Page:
An estimated 5,000 women die a year from domestic violence. Thousands are hurt or disabled. Violence against women is rooted in unequal power relationships between men and women.
The constitution of Pakistan clearly states that no person should be discriminated against on the basis of their sex alone. The government recognises that violence against women is a form of discrimination based on sex and that this is against the basic fundamentals of the constitution. National and Provisional Assemblies have passed various laws to address different types of violence against women and protect their rights. As a signatory of the Convention on the Elimination of All Forms of Discrimination against Women (CEDAW), Pakistan is expected to progress towards eliminating discrimination with regard to acquiring and owning property and recognising the equality of citizens as a fundamental right. Challenges in implementing these measures remain. Many women still lack access to free or affordable essential services in health, police, justice and social support to ensure their safety, protection and recovery.
The World Economic Forum states that violence against women in Pakistan includes bride burning, dowry death, honour killings, infanticide and killing the mother for giving birth to a baby girl. An estimated 5,000 women die a year from domestic violence. Thousands are hurt or disabled. Violence against women is rooted in unequal power relationships between men and women in a society. In a broader context, structural relationships of inequality in politics, faith, media and discriminatory cultural norms perpetuate violence against women.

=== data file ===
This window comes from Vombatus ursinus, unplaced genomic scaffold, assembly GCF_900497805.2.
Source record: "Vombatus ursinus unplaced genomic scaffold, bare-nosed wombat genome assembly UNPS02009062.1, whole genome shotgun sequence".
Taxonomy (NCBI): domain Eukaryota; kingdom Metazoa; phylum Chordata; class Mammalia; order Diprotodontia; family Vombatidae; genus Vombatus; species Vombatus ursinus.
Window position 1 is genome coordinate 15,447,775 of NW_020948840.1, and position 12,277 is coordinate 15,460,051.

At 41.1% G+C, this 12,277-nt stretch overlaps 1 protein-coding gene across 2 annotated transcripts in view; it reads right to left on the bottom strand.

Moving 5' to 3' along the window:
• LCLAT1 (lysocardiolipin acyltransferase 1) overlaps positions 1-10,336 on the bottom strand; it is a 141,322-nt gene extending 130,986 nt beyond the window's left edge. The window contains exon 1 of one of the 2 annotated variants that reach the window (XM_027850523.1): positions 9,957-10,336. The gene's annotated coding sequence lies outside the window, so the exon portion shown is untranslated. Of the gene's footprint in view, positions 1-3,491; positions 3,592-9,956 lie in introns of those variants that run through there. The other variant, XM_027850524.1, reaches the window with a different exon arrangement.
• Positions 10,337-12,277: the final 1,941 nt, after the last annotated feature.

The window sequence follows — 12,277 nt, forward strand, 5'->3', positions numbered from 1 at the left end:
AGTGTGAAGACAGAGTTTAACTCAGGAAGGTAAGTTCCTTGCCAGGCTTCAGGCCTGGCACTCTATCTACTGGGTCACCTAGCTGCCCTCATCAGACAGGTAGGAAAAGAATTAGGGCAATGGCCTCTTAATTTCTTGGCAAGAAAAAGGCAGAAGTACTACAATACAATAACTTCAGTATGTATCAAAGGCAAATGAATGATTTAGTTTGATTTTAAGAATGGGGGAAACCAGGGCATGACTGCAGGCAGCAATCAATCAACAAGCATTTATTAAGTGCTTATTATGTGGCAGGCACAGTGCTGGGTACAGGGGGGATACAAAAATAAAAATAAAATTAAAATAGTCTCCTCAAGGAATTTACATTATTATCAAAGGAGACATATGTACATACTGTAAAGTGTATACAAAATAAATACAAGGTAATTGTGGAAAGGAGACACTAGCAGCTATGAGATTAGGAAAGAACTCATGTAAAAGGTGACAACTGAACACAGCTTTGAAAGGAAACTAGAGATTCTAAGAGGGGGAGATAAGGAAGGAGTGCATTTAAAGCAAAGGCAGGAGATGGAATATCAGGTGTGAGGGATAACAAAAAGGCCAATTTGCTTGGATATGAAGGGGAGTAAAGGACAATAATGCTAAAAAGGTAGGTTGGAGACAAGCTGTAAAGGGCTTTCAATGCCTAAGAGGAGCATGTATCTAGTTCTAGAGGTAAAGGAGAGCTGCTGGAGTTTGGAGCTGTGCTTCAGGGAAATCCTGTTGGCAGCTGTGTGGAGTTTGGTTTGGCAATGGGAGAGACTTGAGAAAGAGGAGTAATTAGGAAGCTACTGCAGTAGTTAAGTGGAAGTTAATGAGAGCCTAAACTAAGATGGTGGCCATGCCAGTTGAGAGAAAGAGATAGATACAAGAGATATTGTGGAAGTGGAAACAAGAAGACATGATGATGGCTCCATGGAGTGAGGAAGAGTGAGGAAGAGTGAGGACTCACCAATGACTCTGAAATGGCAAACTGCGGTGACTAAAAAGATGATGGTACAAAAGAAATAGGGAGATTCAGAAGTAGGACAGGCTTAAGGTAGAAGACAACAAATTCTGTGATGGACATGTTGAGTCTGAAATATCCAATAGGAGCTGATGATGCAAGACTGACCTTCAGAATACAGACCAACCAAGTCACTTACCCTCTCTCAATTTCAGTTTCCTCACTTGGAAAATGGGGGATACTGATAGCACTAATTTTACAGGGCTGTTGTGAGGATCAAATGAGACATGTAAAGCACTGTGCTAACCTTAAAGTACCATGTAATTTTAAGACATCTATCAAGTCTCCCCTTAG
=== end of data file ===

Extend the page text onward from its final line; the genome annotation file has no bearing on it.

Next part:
Pakistan has experienced physical violence, and between 70 percent and 90 percent of married women have experienced abuse from their spouses at some time in their lives.
A sharp increase in incidents of violence against women has been witnessed, particularly sexual assault, across the country during the last three years. Over 63,367 cases of gender-based crimes were reported; 3,987 women were killed, and more than 10,500 women became victims of sexual violence in the previous year. According to the statistics, over 3,987 women were murdered across the country from 2019 to 2021 and 10,517 cases of rape were registered.
This situation is exacerbated in emergencies where violence is known to increase due to the breakdown of social structures and protective mechanisms. The weakening of norms regulating social behaviour and traditional social systems have engendered the separation of family members and increased male responsibility for the distribution of goods. As the world changes, gender-based violence is no longer unavoidable. It can and must be prevented. Stopping this violence starts with believing survivors and adopting inclusive and comprehensive approaches that challenge the root causes, transforming harmful social norms and empowering women.
Violence, as a key factor, locks many women into poverty. It limits women’s choices and their ability to access education, earn a living and participate in political and public life. Poverty exposes them to further violence and a lack of options when violence occurs.
The writer is a playwright and freelance journalist and can be reached at firstname.lastname@example.org and his blogging site: soulandland.com